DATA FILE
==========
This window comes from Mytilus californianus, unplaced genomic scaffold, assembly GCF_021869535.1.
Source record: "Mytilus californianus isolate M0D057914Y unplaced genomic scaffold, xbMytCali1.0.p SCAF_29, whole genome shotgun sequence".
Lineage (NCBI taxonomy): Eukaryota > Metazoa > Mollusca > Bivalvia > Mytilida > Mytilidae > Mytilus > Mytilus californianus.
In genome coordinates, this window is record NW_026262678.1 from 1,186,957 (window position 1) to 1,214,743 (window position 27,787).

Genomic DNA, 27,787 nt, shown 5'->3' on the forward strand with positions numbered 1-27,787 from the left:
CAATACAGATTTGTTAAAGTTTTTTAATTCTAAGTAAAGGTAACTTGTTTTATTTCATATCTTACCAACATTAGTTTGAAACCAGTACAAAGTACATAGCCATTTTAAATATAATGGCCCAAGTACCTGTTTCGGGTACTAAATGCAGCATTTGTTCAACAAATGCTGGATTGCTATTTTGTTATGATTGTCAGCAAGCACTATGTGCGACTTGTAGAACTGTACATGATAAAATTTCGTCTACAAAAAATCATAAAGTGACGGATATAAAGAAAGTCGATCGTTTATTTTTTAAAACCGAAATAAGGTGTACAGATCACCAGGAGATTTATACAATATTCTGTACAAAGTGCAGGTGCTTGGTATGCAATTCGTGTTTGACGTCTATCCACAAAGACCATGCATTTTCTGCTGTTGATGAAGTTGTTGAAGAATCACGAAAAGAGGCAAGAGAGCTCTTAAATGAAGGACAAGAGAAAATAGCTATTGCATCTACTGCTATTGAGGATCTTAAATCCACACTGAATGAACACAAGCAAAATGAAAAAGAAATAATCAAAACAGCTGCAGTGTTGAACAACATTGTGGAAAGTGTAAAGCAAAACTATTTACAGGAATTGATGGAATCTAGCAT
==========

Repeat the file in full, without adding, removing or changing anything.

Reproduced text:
This window comes from Mytilus californianus, unplaced genomic scaffold, assembly GCF_021869535.1.
Source record: "Mytilus californianus isolate M0D057914Y unplaced genomic scaffold, xbMytCali1.0.p SCAF_29, whole genome shotgun sequence".
Lineage (NCBI taxonomy): Eukaryota > Metazoa > Mollusca > Bivalvia > Mytilida > Mytilidae > Mytilus > Mytilus californianus.
In genome coordinates, this window is record NW_026262678.1 from 1,186,957 (window position 1) to 1,214,743 (window position 27,787).

Genomic DNA, 27,787 nt, shown 5'->3' on the forward strand with positions numbered 1-27,787 from the left:
CAATACAGATTTGTTAAAGTTTTTTAATTCTAAGTAAAGGTAACTTGTTTTATTTCATATCTTACCAACATTAGTTTGAAACCAGTACAAAGTACATAGCCATTTTAAATATAATGGCCCAAGTACCTGTTTCGGGTACTAAATGCAGCATTTGTTCAACAAATGCTGGATTGCTATTTTGTTATGATTGTCAGCAAGCACTATGTGCGACTTGTAGAACTGTACATGATAAAATTTCGTCTACAAAAAATCATAAAGTGACGGATATAAAGAAAGTCGATCGTTTATTTTTTAAAACCGAAATAAGGTGTACAGATCACCAGGAGATTTATACAATATTCTGTACAAAGTGCAGGTGCTTGGTATGCAATTCGTGTTTGACGTCTATCCACAAAGACCATGCATTTTCTGCTGTTGATGAAGTTGTTGAAGAATCACGAAAAGAGGCAAGAGAGCTCTTAAATGAAGGACAAGAGAAAATAGCTATTGCATCTACTGCTATTGAGGATCTTAAATCCACACTGAATGAACACAAGCAAAATGAAAAAGAAATAATCAAAACAGCTGCAGTGTTGAACAACATTGTGGAAAGTGTAAAGCAAAACTATTTACAGGAATTGATGGAATCTAGCAT